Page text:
IMAGE BY: CARLOS FUGUETBy now, Alexis Gambis has grown accustomed to the idea of life between two worlds. He spent his childhood ping-ponging between Paris and New York, first for his parents’ education, then his own. “I'm kind of from nowhere,” he says. Currently he traverses the intersection of science and art, a rare combination of both biologist and filmmaker whose works are an original mix of vision and thematic content.
Gambis says he started working in film as something to help him “get through” his Ph.D. research in molecular biology at Rockefeller University in New York City. But it has now become much more. As a grad student Gambis felt increasingly dissatisfied with the stereotypical depictions of scientists in film—too often portrayed as isolated outcasts conducting farfetched and dangerous experiments. So he started making his...
Gambis bounces between the worlds of film and science. He has directed James Franco and Mila Kunis, Spike Lee is his thesis advisor. His films are heavily focused on stories and characters, but not at the expense of bringing real science to the screen. Along with using visual aids to help explain the scientific details, he says that he strives to show researchers as complete humans, rather than as deranged individuals, isolated from the rest of society.
Gambis is rerouting his career to filmmaking, but it’s not for a lack of successes in the lab. Under the tutelage of Rockefeller molecular biologist Hermann Steller, Gambis studied how cells are programmed to die, a process that can be either helpful or harmful in different diseases. In cancer, for example, programmed cell death can prevent the spread of tumors, while in Alzheimer’s and other neurodegenerative diseases, the effect is devastating. Gambis’s research focused on the degeneration of nerve cells in the retinas of fruit flies. “Alexis made some very nice discoveries,” Steller says.
For his dissertation, which was featured on the cover of Developmental Biology, Gambis developed an imaging system to visualize nerve cells, allowing him to track their death in living flies and determine which genes were responsible for it. The significance of working on the visual system of the fly, in a visual way, was not lost on Gambis. “In a weird way, it's what got me interested in film,” he says.
But Gambis might also attribute his gravitation to filmmaking to familial influence. His father is a French engineer-turned-painter and his mother is a Venezuelan filmmaker who studied at New York University in the '80s alongside Spike Lee. And as an undergraduate, Gambis studied both film and biology at Bard College in Upstate New York. At the time, he thought he didn't have much to say. That changed when he began his doctorate. “That's when everything that was dormant came back,” he says.
As with all creative endeavors, making films while a science grad student was not easy. Gambis says that Steller was supportive and never criticized or discouraged him (and even lent him lab space to film in). Other scientists, he says, were not so supportive. “They were not exactly understanding when I said I wanted to do film.”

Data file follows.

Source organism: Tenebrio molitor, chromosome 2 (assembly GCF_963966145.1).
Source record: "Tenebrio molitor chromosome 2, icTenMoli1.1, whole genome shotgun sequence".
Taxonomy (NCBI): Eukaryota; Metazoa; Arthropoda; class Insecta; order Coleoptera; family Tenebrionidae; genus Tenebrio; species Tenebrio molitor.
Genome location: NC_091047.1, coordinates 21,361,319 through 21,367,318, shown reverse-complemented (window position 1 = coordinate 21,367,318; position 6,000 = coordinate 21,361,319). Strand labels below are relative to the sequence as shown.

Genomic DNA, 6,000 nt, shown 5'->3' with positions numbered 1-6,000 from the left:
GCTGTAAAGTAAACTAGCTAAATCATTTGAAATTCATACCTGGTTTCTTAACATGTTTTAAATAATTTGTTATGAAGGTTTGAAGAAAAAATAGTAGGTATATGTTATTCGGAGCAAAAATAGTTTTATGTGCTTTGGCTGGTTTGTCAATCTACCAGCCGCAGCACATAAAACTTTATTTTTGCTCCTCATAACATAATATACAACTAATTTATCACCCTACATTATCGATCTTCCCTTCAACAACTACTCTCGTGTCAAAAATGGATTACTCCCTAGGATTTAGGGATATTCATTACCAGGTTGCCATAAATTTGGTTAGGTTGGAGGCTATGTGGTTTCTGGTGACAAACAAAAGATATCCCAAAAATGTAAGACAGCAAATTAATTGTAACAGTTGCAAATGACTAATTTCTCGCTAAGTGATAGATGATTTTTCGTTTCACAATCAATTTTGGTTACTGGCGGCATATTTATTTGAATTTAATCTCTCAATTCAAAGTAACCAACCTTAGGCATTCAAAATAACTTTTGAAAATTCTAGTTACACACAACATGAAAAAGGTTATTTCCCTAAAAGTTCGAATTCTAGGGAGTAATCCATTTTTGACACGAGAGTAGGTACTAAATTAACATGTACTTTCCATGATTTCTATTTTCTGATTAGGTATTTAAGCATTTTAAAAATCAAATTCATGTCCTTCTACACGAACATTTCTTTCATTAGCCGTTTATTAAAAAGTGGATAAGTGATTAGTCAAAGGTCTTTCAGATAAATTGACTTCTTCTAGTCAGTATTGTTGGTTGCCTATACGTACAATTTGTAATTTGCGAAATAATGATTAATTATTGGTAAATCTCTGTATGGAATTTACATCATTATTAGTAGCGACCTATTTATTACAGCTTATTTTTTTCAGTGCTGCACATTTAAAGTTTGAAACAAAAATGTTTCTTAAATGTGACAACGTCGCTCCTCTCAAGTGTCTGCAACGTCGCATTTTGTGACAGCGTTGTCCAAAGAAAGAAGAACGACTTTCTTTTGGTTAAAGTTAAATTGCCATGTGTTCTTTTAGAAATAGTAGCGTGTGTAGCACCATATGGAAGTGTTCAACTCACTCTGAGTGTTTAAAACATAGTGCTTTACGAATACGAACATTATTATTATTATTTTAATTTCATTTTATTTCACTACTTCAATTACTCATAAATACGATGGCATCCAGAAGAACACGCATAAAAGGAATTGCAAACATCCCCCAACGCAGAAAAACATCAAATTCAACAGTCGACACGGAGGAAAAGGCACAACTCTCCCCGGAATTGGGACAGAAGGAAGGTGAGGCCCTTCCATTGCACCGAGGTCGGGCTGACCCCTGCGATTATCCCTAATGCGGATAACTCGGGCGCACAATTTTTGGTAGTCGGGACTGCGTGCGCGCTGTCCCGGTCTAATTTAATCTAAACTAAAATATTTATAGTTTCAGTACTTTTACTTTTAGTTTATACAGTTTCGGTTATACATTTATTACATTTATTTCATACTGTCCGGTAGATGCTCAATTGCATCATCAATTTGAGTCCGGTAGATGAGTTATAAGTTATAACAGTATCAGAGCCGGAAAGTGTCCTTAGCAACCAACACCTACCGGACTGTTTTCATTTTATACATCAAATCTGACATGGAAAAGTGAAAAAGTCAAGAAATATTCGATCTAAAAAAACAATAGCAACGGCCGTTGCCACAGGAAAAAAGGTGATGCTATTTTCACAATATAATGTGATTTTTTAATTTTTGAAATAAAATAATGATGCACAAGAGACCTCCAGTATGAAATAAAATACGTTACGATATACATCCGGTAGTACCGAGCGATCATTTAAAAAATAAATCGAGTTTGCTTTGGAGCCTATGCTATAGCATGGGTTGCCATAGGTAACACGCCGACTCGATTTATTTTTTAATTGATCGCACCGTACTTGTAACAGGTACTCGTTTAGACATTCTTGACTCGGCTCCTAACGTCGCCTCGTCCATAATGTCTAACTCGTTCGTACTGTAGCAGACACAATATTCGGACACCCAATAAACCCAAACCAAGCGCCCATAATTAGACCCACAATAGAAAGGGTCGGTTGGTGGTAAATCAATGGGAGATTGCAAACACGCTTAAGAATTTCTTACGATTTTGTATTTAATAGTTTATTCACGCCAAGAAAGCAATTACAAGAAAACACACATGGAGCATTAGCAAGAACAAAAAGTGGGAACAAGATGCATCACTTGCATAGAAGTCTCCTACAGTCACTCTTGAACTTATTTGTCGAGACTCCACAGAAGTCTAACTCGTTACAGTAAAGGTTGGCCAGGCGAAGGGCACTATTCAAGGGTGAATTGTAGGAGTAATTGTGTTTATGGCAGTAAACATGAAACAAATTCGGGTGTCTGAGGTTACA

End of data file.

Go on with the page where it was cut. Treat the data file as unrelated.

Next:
But Gambis does not see a conflict in his decision to pursue a career in filmmaking with science as his muse: “I've never thought about what I did as me leaving.”
Ever ambitious, Gambis has decided to make a feature film for his Master’s thesis, rather than a short film as most students do.
His thesis film, “The Fly Room,” is about Columbia University geneticist Calvin Bridges, who worked under renowned geneticist Thomas Hunt Morgan at Columbia on Drosophila. Bridges’s work was intimately linked to reproduction and aspects of sex and played an important role in developing modern genetics. A different kind of sex was on his mind outside the lab. According to Gambis—who interviewed Bridges’s daughter Betsey extensively for the film—the geneticist was also a womanizer, had an affair with someone in his lab, started a brothel, and eventually died of syphilis.
The film, chronicling a visit Betsey made to the fly room as a young girl, is about discoveries, Gambis says: about science, about sexuality, and about identity. “My films are very much about how the work that scientists do is intimately linked to their daily lives,” he says.
The Imagine Science Film Festival, which will celebrate its sixth annual installment this October, has been instrumental in advancing his vision. “He's given this kind of interdisciplinary work a home it never had before,” says Noah Hutton, a filmmaker with an undergraduate degree in neuroscience. “That's remarkable. That's a forward thinking move he made.”
Gambis‘s latest project is a video blog series entitled “My Mind's Eye,” starring New York University neuroscientist Joseph LeDoux. The filmmaker describes it as a conversation between LeDoux and leading neuroscientists, in the vein of independent filmmaker Jim Jarmusch's collection of narrative vignettes, “Coffee and Cigarettes.”
Gambis’s many commitments—the film festival, his thesis, numerous projects and speaking engagements around the world—sometimes make him seem like a fleeting ghost to those who know him. He was recently in Venezuela shooting a film with his mother, before jetting off to Abu Dhabi, to give a lecture.
“Sometimes I worry he's doing too many things to finish our project,” says LeDoux. “But he doesn't put out stuff of poor quality, so even if it takes longer, I know it will be good.”
This article is provided by Scienceline, a project of New York University's Science, Health and Environmental Reporting Program.